Dir: Jon Wright. Ireland-UK. 2012. 94mins
This little Irish genre movie is like everyone’s favourite parts of Tremors and The Guard rolled together. Given that aliens have been paying more attention to the British Isles of late, this might well appeal to audiences who have responded to such UK-based efforts as Attack The Block and Storage 24, but offers a warmer, weirder human story to go with its excellent CGI monster effects.
Grabbers shows that it is still possible to make an inventive, exciting, entertaining invasion-from-outer-space picture on reasonable resources.
Something from outer space falls into the sea near an island off the Irish coast, and bloodsucking tentacle-creatures emerge to terrorise the locals. The fact that the invaders react to alcohol like Superman to kryptonite, which gives long-term hard-drinking Garda Ciarán O’Shea (Richard Coyle) an excuse to order a lock-in at the local pub and insist his uptight temporary superior, Lisa Nolan (Ruth Bradley), get drunk for the first time in her life, even as he straightens up his act and becomes a resolute, resourceful hero.
‘Hey everybody, it’s all right, it’s grand,’ declares a tipsy Lisa in one of the least-reassuring statements committed to film. ‘There’s nuttin tryin ta kill ya.’ Coyle and Bradley are very winning leads, bickering and bonding between the monster attacks and enjoying the snappy exchanges and put-downs (‘How much have you had?’ ‘Not enough to fancy you.’ ‘Well then, keep drinking.’).
Grabbers seesaws confidently between Irish cynical whimsy – itself no easy mix to capture, as too many ‘Oirish’ films have shown – and science fiction thrills. Though the denizens of the pub keep up the wry patter (‘I say we feed it Father Potts - unless it eats shit it’ll choke itself to death’) and some of the horrors have a slapstick edge, it delivers proper excitement and awe as the alien invaders are seen off.
It’s a pleasing revival of the invaded island sub-genre of Island Of Terror and Night Of The Big Heat, and fits into that curiously British (and now Irish) genre of pub-under-siege picture, as seen in vintage items like Devil Girl From Mars and Strange World Of Planet X. TV genre fixture Russell Tovey (Being Human) pops in as an English scientist who enthusiastically dissects and analyses specimens, gets amusingly drunk with the rowdy locals – familiar faces like Ned Dennehy, David Pearse and Bronagh Gallagher prop up the bar – and then gets swatted into the night by a giant angry squid.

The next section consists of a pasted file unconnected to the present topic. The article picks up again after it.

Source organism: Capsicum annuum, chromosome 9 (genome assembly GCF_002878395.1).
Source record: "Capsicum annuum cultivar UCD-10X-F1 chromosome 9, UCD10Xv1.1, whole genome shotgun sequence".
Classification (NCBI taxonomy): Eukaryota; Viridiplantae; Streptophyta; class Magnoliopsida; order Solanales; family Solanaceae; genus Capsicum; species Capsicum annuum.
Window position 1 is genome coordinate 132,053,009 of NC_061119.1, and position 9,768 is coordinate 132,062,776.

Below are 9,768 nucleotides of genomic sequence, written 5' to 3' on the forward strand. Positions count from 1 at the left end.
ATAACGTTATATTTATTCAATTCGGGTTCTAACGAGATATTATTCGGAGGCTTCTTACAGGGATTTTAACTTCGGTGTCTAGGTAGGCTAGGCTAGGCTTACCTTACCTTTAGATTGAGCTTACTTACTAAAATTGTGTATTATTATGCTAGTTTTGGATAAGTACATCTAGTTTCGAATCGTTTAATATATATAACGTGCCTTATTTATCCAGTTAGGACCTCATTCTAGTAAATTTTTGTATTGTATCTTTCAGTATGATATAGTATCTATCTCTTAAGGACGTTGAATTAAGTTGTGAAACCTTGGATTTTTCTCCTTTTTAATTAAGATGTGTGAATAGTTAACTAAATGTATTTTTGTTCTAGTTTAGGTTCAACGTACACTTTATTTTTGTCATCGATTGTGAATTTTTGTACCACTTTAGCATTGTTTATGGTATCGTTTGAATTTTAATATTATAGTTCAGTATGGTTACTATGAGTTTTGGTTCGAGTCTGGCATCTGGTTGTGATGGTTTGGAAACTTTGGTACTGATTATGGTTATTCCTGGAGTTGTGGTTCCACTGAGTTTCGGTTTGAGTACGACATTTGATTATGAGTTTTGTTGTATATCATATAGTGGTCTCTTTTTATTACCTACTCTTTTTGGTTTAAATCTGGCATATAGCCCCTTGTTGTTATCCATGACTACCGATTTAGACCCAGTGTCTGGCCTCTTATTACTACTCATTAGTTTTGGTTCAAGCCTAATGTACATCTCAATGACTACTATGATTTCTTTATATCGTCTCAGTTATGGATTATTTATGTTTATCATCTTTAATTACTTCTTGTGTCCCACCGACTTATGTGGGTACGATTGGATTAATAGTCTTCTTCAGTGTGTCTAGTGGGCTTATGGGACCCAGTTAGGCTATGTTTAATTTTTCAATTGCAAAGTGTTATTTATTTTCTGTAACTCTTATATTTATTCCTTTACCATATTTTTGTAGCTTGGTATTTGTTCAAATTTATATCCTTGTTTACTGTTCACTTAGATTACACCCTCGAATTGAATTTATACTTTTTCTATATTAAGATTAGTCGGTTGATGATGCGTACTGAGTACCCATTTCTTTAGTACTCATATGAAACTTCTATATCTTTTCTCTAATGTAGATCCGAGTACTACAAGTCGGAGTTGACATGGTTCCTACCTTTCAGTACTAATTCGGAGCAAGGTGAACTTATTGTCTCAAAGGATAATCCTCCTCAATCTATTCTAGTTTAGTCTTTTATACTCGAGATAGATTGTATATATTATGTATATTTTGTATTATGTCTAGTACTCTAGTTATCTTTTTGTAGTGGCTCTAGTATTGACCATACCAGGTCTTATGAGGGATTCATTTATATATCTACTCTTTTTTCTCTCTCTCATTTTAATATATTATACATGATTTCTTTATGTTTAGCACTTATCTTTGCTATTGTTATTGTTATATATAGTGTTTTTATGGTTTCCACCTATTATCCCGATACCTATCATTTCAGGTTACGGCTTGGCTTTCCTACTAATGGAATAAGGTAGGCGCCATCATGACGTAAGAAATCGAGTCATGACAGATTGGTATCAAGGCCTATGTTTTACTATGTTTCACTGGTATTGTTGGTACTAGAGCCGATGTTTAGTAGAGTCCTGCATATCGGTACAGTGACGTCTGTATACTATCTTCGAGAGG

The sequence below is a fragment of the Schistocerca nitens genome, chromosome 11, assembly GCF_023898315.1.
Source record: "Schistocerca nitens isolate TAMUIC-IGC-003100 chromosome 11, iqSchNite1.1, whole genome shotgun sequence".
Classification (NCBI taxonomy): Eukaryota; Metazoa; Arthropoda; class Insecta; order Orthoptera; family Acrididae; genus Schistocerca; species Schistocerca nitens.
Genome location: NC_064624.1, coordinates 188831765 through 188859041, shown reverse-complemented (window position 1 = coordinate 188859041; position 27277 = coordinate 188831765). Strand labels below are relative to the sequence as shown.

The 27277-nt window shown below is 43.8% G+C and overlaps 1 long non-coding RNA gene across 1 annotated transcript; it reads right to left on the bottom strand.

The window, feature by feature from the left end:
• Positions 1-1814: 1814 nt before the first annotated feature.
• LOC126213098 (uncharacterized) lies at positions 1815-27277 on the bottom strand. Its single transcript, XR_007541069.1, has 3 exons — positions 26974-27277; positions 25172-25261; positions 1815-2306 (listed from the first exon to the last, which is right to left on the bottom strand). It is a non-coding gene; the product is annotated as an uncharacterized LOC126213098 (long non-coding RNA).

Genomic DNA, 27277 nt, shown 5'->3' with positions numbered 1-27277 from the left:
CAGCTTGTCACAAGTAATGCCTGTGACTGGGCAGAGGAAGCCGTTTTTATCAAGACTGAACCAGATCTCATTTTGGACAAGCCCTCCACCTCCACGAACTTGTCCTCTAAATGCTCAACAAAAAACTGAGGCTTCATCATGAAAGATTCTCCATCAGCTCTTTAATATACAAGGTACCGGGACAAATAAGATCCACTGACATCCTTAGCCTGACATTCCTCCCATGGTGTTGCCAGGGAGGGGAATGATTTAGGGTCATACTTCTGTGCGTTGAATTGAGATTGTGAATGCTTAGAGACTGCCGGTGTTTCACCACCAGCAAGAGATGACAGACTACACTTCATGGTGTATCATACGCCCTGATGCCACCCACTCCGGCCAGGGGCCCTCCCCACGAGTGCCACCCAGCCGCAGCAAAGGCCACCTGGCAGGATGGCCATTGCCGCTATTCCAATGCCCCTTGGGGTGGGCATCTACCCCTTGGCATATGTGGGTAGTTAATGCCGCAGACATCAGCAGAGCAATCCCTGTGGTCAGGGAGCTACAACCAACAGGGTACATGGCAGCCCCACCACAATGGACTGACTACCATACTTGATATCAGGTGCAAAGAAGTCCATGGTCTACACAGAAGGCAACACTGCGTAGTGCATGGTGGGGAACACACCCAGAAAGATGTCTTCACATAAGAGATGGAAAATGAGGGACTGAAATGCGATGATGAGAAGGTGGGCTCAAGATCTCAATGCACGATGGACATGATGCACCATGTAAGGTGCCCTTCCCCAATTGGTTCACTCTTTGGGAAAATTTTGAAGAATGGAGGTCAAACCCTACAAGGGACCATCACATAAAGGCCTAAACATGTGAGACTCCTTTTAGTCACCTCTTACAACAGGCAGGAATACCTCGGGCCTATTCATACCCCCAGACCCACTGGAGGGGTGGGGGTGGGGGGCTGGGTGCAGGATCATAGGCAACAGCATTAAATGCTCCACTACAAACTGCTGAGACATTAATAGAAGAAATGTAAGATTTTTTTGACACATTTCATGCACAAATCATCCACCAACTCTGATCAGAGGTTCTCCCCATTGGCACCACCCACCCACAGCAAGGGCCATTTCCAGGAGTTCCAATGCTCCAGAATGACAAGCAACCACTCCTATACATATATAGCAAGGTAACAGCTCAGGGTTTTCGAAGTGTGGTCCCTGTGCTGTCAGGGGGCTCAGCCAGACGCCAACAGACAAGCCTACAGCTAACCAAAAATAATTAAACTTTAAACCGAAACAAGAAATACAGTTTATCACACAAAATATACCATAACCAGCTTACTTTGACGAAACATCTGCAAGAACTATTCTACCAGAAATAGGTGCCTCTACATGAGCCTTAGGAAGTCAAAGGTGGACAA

With the bloated example of Battleship on one side and numberless SyFy channel knock-offs like Battle: Los Angeles on the other, Grabbers shows that it is still possible to make an inventive, exciting, entertaining invasion-from-outer-space picture on reasonable resources. Kevin Lehane’s smart script is canny enough to sidestep the expectations of fans who might think they know how films like this are supposed to play out, while the monsters are as well-realised as anything in far more costly productions.
Director Jon Wright scripted the weak online serial Beyond The Rave, then directed the solid British teens-in-terror picture Tormented; this is a big step up in ambition and effect. Grabbers screened at the Edinburgh Film and shows at the upcoming annual London genre event FrightFest.
Production companies: Forward Films, High Treason Productions, Irish Film Board, BFI Film Fund, Nvizible, Samson Films
International sales: The Salt. Company International, www.salt-co.com
Producers: Tracy Brimm, Jo Homewood, Eduardo Levy, James Martin, Kate Myers, Martina Niland, Piers Tempest
Executive producers: Robert Bevan, David Colins, Nic Hatch, Michael Henry, Samantha Horley, Cyril Megret
Screenplay: Kevin Lehane
Cinematography: Trevor Forrest
Editor: Matt Platts-Mills
Production designer: Tom McCullagh
Music: Christian Henson
Main cast: Richard Coyle, Ruth Bradley, Russell Tovey, Ned Dennehy, David Pearse, Bronagh Gallagher